The key is a CRITICAL perspective. It sounds scary, and the endeavor is not without pitfalls. There isn’t really any instruction for critiquing, so most of us just have to learn how to do it any way we can. The world of critiquing is full of trolls and ogres who will tear your work down so they can show how brilliant they are (NOT). There are well-meaning dolts, toadies and yes men (usually relatives) only interested in heaping praise on anything you show them.

Learning how to give good criticism will help you recognize and find good critiquers for your own work. I started out reading slush for the Austin Film Festival‘s annual screenwriting competition. I would recommend looking for slush work. It’s an eye-opening introduction to the basics of presentation and storytelling, and you don’t need that much experience to weed out the awful.

Most of the time the only option is to dive in. Take a workshop if you can, or look for a group in your area. Many people form their own groups after attending a workshop like the ArmadilloCon Writer’s Workshop. With Skype and other chat services it’s possible to have a real-time discussion regardless of where you all live.

Here in Austin, Texas I attend the Slugtribe writer’s group, which is an open critique group. I like meeting face-to-face because it allows for a give and take that can be useful and illuminating. People in the group can ask you questions and tailor their comments to your stated intention. Also, people can disagree, which often generates a discussion about the piece that goes in interesting places.

When you’re live and/or in-person the Milford rules are a good format, which is essentially keep your trap shut – and listen, really listen – while everyone gives their thoughts and impressions on your work. Don’t worry you’ll get your turn at the end. But remember a critique is not about you defending your work against all comers, it’s about problem solving and making what you’ve done better.

You may find that learning how to articulate how a story isn’t working, will teach you as much about writing techniques as any book or class. Good criticism requires you to fully engage with the work of others; to think not about how YOU would write this story or chapter but about what this writer is trying to accomplish.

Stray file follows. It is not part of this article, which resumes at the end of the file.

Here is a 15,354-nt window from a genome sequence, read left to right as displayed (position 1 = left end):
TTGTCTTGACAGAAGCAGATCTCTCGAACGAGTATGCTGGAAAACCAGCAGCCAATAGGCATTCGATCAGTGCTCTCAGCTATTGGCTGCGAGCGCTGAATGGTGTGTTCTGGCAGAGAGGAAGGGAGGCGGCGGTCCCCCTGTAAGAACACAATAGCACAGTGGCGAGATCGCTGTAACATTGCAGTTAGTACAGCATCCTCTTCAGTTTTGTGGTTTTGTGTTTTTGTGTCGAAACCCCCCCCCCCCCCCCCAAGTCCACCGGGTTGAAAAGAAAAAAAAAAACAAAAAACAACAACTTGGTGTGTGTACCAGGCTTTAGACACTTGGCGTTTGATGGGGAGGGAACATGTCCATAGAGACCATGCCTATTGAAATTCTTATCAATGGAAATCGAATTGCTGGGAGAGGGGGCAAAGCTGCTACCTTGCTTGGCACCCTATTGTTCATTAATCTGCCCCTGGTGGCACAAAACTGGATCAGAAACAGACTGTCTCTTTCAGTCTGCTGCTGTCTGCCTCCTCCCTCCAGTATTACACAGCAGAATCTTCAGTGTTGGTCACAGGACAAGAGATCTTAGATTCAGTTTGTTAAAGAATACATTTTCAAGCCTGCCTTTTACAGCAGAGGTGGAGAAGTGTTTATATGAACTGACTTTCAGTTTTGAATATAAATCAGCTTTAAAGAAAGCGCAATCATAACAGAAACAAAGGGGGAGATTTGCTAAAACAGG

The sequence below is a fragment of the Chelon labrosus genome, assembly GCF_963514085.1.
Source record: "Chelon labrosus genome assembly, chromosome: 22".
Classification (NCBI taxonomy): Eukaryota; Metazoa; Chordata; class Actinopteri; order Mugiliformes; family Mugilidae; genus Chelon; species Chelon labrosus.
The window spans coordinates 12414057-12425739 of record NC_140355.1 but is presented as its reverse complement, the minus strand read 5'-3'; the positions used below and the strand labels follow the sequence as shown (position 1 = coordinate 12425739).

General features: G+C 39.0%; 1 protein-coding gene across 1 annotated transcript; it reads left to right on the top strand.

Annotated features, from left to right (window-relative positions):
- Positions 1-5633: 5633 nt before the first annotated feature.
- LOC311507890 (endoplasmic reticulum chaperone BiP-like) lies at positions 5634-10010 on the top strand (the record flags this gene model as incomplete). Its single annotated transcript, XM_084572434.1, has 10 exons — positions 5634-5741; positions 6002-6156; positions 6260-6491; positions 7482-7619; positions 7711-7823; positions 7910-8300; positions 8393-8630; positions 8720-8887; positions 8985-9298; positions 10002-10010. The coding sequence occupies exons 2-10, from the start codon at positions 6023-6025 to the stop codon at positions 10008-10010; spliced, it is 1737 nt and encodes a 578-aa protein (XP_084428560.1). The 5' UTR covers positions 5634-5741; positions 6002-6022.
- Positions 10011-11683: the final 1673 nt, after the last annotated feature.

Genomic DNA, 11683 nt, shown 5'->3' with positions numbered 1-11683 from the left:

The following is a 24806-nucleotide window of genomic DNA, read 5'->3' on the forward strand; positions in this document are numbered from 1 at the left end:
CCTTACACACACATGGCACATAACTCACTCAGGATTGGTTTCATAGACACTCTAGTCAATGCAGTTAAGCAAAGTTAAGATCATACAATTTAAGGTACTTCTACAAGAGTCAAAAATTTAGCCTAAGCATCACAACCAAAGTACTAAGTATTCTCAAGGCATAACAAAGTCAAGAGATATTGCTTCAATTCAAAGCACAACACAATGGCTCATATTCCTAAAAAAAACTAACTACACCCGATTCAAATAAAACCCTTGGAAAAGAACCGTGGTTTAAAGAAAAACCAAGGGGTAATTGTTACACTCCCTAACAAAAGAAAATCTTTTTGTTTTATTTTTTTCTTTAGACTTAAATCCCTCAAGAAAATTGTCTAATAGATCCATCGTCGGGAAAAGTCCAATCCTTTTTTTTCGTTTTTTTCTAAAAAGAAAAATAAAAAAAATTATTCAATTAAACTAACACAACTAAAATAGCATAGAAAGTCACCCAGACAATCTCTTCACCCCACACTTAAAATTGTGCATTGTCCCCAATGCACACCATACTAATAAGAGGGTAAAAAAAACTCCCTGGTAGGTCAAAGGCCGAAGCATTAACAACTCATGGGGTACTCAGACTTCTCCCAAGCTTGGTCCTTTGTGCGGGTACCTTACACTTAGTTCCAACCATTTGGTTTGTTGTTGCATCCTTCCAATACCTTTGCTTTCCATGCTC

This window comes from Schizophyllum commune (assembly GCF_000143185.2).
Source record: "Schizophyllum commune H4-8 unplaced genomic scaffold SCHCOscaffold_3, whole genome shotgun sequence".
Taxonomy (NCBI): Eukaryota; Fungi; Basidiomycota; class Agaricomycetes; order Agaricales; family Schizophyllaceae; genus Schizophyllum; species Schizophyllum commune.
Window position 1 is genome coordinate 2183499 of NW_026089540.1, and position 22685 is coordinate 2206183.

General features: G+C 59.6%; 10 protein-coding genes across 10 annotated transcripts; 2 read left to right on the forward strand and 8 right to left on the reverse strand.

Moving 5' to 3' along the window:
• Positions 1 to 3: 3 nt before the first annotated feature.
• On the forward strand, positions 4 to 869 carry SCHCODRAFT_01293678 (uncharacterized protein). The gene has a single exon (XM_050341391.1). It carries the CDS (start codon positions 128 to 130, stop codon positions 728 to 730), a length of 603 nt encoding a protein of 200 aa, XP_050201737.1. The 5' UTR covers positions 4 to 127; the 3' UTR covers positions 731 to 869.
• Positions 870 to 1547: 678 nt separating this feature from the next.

The more you learn how to give it the easier it is to take it. Getting good criticism helps you to develop a thick skin, because you can’t write good stories without becoming emotionally involved, and even if you know they aren’t perfect, it still hurts to have their imperfections pointed out.

Also, it will teach you to be brave. By accepting errors (in a story in particular or your work in general), you reduce their cost. Once you see that the flaws pointed out by a good critique session can be addressed, you can spend less time perfecting your work before anybody sees it and more time being daring and trying new techniques.

There are also some online groups out there for genre writers. Most of them require you to critique other members’ work in order to put yours up for critique, providing both an opportunity to give and receive critiques. The downsides of these groups are the same as with any web-based endeavor of this sort: from amateur or lazy critiques to snark and worse. I still think it’s better than nothing, just gird yourself for the experience. Critters is an open and free group. It’s quite high volume and can be a good place to start. Currently, I use the Online Writing Workshop they charge a small annual fee. I feel that this investment shows in both higher quality work and better critiques.